What I test now is a lot of web pages, services, that scientists and people in common can use. To see the result of what is produced in the governmental facility. Very rich guis, that changes all the time. The colleague tester quite quickly made me understand that yeah we use some selenium webdriver, but mainly we test manually. Funding in a governmental unit is somewhat complex and well, there is not money to automate “everything” that once was the plan. So we have some regression test suites that we painstakely update when GUIs change. And well, there aint id tags all over the place… But mainly, we test manually. And to quite a lot of exploratory test.

Azure DevOps is what drives projects and well, for programming its great. But I am not really fond of the way test is supposed to be handled. All tasks and bugs get their tests and you end up with a big, rather unordered bag with test cases. We do make regression suites and so, but well… we test functions. Its really great to test a lot manually, to do exploratory, finding loads of bugs. But in the old days there was a function specification and you wrote a test specification, matching the requirements, and you ended up with a pretty neat test document that you could keep updated. What has bugged me since my university days is that all programming theories and stuff very much focuses on NEW programs, when I during my 30+ years nearly always have been busy updating old ones.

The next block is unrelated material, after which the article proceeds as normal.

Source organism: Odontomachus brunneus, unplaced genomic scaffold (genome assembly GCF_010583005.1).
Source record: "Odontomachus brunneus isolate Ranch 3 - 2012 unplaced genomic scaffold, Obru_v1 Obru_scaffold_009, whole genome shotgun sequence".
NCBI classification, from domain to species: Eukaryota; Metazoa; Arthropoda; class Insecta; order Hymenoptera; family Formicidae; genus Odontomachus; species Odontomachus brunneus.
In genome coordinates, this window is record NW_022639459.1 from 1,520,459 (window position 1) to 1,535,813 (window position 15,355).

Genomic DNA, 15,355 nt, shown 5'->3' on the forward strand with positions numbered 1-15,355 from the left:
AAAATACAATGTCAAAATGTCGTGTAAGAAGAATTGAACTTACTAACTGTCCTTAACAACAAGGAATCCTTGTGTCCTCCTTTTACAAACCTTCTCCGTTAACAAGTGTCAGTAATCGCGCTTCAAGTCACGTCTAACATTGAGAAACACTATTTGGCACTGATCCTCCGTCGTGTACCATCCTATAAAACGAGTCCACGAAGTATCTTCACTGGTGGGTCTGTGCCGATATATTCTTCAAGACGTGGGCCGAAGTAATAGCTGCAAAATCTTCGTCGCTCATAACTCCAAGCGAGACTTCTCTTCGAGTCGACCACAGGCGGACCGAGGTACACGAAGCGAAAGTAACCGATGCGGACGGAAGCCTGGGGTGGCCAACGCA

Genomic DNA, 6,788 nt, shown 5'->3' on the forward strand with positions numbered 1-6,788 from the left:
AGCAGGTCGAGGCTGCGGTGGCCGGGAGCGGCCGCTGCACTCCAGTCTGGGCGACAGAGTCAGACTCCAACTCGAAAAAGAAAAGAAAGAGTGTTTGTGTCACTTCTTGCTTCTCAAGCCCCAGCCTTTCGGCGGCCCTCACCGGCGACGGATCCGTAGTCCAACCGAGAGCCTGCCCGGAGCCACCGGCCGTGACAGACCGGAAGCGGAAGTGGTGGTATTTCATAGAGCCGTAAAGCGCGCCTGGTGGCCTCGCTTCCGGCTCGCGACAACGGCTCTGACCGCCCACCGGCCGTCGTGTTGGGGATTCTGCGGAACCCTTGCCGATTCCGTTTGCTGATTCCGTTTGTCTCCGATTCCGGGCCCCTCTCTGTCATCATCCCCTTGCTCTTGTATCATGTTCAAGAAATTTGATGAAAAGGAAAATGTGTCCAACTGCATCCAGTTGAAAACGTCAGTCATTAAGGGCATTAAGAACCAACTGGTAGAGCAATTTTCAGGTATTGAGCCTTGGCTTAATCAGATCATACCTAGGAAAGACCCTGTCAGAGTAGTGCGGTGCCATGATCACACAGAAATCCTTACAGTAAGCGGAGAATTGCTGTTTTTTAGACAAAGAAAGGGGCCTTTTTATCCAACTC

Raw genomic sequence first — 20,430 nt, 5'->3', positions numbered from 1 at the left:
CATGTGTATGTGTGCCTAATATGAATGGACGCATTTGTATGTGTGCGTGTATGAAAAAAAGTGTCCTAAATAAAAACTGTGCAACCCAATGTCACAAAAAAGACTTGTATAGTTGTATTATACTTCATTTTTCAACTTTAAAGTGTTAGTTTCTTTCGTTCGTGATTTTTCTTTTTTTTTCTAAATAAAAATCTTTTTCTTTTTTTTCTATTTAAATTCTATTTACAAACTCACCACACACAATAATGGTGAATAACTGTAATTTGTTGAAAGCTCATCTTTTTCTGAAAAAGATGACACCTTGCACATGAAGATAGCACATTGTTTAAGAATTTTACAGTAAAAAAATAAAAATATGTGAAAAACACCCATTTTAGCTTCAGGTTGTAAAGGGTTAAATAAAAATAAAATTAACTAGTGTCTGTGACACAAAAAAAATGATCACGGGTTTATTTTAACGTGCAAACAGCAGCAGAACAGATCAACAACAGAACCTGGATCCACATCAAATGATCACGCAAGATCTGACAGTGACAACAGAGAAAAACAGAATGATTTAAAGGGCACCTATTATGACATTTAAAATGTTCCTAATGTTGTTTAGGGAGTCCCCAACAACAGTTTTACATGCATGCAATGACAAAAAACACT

I do understand the rationale about the agile, but it comes with costs. Its not a heavenly sent miracle that takes away whats difficult about keeping large systems updated. The kind of other , old, way around was to have teams of programmers and testers that were experts on some part of the software. That came with problems, it was not an agile way to do stuff. but it had its advantages. For programming as for testing.

I’m looking for good ways to really make testing - especially testing of systems with large, unstable GUI´s, In an Agile development process - as effective as possible. I still do have some rust, and I might not have really understood the agile process advantages test wise and the latest GUI automation possibilities fully. But I know a bit about software development.


Basically the reason Microsoft famously fired all of their testers at one point. Because in an ideal world, developers have to write all of these tests. But we know that they are lazy. It kind of stems from code being written without TDD/BDD strongly in mind. Not having a maintenance plan for every application. Not wanting to commit to long term costs and the extra architecture work that “stable” apps benefit from by being able to change the GUI easily without breaking the testing. But… you have just completed this journey, and you seem to have picked up all of the medals and badges. Or at least you have the scars to prove it now @anders62.

Welcome back to the club. :slight_smile:

I’m not even going to comment on the unstable GUI problem space, that’s an entire love triangle book on it’s own. As for the argument that agile is not working, well, we all know that if agile is just used as a “mini-waterfall”, that you are still just on the same river you were before.


I can relate to a lot of this, its interesting to watch some of the repeated cycles over the decades.